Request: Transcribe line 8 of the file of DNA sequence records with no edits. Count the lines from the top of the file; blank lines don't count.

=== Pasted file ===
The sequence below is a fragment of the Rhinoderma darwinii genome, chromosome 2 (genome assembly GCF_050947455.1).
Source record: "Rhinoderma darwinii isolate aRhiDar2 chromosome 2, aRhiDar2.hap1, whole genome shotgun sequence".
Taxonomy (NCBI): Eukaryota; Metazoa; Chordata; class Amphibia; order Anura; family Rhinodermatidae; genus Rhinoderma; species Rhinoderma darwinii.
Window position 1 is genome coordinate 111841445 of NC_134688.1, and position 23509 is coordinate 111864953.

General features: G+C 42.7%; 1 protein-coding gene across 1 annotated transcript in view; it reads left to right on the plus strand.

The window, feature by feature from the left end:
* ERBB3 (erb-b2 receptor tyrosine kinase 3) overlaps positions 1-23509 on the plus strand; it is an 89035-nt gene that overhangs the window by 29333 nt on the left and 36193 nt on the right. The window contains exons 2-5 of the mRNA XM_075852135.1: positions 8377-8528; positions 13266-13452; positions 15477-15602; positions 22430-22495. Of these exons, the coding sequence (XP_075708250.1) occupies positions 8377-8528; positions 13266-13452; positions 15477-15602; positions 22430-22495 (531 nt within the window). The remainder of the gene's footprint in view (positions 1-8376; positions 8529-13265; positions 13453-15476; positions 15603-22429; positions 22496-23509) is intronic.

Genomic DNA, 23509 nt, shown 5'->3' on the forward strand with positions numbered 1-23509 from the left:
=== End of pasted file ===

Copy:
Genomic DNA, 23509 nt, shown 5'->3' on the forward strand with positions numbered 1-23509 from the left: